Song Contests – One Opinion

Tin Pan Alley Festival 2005
Image by michaelpickard via Flickr

© I.Woloshen

I’ve entered a few contests in my time, the most recent one being the USA Songwriting Competition a few years back. I’ve heard different opinions about them both from other songwriters and from people in the business. There is absolutely nothing wrong with entering a songwriting contest, so don’t expect me to completely blast them! However, I do think you have to take a few things into consideration.

First of all, if you are expecting something from a contest, well, it’s a little bit like buying a lottery ticket, in that all you really find out is that you haven’t won 🙂 Very few songwriting competitions offer anything more than a chance to win. There is rarely any feedback from your songs, or calls from “interested” parties as is sometimes implied when they say “industry professionals will be listening to your song” or something in that vein.

Most of the time, contests are judged by a group of people who are listening to piles and piles of tapes and who can’t possibly have any objectivity left after such a long haul! So the good news is that losing doesn’t necessarily mean your song sucks 🙂



This is something else I’ve heard from a couple of publishers, first hand. They tend not to pay any attention at all to a songwriter who claims to have won a contest! In fact, it often deters them! Why? Because winning a contest really doesn’t mean anything to people who are in the business. A “win” is a very relative thing and left to the discretion of the people choosing the songs. Another point is that some songwriters believe that winning a contest means they’ve got a hit on their hands, and it often goes to their heads. Publishers don’t want to work with a songwriter who believes he/she is already THERE in terms of their songwriting ability…they want to work with someone who can be flexible and open to their suggestions.

Some contests offer the winner(s) a chance at a publishing deal. Big deal! All that means is that your song gets signed with a publisher, it does not guarantee that the publisher will be able to place that song with an artist, or even want to. A single song deal means nothing unless somebody actually cuts your song.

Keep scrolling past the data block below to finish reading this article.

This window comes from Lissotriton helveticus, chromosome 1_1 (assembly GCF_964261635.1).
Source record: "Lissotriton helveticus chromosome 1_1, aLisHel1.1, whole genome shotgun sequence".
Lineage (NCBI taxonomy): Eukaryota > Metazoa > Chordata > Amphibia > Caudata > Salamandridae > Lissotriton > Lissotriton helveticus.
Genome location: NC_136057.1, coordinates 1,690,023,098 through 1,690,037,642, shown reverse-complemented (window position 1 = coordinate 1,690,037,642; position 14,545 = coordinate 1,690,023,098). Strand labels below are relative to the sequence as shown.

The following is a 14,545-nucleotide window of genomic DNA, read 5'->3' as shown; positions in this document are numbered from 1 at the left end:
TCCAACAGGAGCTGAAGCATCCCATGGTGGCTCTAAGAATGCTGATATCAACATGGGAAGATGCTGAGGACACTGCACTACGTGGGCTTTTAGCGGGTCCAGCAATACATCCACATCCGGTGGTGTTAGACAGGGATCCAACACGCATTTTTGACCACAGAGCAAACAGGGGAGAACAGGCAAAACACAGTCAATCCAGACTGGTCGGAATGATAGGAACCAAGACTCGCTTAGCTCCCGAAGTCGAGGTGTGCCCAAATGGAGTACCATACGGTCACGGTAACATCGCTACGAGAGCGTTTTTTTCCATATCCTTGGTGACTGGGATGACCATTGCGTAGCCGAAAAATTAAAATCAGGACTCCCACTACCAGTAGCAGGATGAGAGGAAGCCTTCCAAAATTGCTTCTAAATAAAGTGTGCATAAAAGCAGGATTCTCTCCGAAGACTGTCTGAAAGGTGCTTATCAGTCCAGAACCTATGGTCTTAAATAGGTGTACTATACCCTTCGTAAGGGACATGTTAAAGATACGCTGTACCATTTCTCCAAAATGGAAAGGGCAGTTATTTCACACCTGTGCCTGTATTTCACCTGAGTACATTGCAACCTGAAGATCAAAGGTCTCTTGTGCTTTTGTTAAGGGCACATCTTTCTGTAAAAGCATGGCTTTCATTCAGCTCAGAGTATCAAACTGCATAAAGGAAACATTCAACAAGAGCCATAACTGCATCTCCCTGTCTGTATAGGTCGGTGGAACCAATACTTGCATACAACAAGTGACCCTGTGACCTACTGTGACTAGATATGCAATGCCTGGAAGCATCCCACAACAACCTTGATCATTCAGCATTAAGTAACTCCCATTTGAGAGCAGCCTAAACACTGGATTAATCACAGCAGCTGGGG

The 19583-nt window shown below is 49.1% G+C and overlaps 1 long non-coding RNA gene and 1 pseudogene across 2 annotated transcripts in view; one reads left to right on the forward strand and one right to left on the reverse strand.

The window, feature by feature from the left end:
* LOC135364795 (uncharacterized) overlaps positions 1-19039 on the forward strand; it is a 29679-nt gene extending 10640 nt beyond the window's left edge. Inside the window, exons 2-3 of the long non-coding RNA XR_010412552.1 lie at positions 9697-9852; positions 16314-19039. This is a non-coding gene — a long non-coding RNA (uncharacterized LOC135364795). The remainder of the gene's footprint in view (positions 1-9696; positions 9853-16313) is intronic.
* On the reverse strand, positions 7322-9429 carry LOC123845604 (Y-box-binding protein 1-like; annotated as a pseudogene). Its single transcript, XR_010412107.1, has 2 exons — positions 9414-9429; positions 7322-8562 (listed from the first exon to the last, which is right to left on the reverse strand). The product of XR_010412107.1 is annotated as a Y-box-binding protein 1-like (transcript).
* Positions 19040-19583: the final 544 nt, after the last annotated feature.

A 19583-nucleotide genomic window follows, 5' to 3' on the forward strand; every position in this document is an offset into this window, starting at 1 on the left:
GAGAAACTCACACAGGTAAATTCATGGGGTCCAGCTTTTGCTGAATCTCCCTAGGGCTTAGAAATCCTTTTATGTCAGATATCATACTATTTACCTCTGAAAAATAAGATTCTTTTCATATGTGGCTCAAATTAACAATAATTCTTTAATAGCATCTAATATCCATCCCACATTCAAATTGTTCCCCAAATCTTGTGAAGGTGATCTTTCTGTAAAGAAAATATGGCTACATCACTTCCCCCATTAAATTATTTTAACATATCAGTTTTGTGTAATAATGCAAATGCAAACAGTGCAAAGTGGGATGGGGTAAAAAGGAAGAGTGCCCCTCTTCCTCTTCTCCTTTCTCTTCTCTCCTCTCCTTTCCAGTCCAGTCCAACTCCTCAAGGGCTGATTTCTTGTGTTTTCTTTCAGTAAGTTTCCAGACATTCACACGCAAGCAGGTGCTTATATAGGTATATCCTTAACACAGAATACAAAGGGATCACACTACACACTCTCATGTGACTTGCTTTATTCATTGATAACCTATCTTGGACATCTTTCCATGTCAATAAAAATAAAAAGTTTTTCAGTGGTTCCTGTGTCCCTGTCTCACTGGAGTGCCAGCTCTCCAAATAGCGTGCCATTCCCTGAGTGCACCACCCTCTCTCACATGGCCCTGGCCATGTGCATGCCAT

On the other hand, there are some contests in conjunction with festivals that I would consider a benefit in terms of boosting your career. These involve the winner having an opportunity to perform their songs in front of an audience, especially at a songwriting camp or event, and would be an excellent way for you to introduce yourself to an audience and an industry. There are well-established events that hold these contests annually and that have a very positive reputation in terms of what they do for songwriters.

If you approach the idea of entering a contest for fun, rather than for furthering your career, you’ll have a healthier outcome. Consider an online poll conducted by Music Dish Industry e-Journal in the Spring of 2001. Songwriters were asked “How would you rate your experience with songwriting contests in furthering your songwriting career?” These are the results:

23% had no experience with contests
9% were very satisfied
11% were satisfied
17% thought it was adequate
18% were dissatisfied
22% were very dissatisfied

Before you enter a songwriting contest, considering putting that entry fee towards joining an organization that really CAN help you, such as NSAI (Nashville Songwriters Assoc. International). These people will listen to your song and give you real feedback, which is what you should really be focusing on!

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